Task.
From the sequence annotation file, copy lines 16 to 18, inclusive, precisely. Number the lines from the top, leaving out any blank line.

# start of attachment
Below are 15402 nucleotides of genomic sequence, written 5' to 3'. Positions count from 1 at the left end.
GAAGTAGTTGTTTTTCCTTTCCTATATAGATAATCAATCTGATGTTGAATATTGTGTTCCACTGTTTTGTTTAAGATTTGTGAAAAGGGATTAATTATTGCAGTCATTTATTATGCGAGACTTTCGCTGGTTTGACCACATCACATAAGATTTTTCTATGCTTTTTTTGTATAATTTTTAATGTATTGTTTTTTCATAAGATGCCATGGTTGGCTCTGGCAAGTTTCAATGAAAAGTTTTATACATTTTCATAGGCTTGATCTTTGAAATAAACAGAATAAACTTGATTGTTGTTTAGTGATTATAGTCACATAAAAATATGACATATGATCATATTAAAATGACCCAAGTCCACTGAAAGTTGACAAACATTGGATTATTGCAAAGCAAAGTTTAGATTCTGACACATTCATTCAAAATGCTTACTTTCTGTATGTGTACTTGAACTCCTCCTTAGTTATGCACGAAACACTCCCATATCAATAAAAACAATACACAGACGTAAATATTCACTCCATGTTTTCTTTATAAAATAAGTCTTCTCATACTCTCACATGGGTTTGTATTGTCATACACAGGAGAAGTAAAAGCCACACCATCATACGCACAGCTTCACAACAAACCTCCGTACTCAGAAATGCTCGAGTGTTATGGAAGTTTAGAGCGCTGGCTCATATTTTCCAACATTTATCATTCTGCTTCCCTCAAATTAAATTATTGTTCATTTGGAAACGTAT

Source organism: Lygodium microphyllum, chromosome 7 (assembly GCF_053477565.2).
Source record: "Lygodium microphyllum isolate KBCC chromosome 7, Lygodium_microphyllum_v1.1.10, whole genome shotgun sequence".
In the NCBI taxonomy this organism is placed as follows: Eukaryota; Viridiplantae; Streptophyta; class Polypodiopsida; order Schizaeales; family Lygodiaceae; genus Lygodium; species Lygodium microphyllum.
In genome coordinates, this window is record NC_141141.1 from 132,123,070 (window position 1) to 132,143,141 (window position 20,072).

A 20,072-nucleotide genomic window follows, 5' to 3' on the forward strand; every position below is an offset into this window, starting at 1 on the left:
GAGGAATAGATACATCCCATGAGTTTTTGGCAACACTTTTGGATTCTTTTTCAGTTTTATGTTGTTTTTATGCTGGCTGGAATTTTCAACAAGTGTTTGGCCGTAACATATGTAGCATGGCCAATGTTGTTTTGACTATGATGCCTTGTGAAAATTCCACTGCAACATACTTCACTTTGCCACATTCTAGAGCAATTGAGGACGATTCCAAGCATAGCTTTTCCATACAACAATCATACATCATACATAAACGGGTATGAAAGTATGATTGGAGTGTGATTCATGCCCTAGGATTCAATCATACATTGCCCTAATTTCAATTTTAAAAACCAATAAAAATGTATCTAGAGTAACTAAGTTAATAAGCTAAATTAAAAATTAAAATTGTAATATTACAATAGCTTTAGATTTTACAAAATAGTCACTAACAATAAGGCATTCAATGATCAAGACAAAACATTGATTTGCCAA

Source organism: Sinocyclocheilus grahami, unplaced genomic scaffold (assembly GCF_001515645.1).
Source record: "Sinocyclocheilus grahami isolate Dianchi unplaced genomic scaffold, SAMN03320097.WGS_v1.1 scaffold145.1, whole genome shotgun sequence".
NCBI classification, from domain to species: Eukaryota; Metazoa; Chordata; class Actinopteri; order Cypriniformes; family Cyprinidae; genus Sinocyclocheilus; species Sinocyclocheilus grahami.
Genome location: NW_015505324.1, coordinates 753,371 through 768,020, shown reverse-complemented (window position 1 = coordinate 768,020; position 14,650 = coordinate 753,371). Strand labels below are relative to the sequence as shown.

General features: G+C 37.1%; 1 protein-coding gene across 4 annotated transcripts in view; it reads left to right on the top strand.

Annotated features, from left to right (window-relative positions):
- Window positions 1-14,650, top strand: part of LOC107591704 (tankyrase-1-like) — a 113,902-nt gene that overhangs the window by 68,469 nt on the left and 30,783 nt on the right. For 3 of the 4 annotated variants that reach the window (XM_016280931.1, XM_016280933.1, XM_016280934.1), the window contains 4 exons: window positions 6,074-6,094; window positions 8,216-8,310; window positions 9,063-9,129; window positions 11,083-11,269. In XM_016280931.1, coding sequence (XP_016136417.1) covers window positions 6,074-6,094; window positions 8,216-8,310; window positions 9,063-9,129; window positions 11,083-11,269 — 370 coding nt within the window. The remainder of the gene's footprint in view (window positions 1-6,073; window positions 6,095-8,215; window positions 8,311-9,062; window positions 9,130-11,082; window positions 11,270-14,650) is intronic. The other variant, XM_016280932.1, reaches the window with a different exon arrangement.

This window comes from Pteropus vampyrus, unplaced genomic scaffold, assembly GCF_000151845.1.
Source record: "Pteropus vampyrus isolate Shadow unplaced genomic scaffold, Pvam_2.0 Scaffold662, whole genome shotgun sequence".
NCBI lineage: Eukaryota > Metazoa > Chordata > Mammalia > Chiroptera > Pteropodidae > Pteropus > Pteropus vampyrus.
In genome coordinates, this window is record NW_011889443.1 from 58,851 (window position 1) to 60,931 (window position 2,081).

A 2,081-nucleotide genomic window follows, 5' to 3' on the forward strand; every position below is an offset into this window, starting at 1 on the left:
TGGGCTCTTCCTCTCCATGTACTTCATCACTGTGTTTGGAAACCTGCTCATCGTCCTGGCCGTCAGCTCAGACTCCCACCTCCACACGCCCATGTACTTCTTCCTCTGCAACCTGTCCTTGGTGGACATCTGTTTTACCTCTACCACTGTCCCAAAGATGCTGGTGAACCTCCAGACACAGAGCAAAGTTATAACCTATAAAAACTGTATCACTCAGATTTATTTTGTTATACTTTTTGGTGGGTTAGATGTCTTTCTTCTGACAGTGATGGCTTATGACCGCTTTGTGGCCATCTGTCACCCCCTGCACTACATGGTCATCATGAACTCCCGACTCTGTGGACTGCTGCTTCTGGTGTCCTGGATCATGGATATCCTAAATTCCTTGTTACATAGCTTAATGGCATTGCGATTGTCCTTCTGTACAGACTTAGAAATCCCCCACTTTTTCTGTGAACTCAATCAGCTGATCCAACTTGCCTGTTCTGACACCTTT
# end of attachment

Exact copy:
This window comes from Pteropus vampyrus, unplaced genomic scaffold, assembly GCF_000151845.1.
Source record: "Pteropus vampyrus isolate Shadow unplaced genomic scaffold, Pvam_2.0 Scaffold662, whole genome shotgun sequence".
NCBI lineage: Eukaryota > Metazoa > Chordata > Mammalia > Chiroptera > Pteropodidae > Pteropus > Pteropus vampyrus.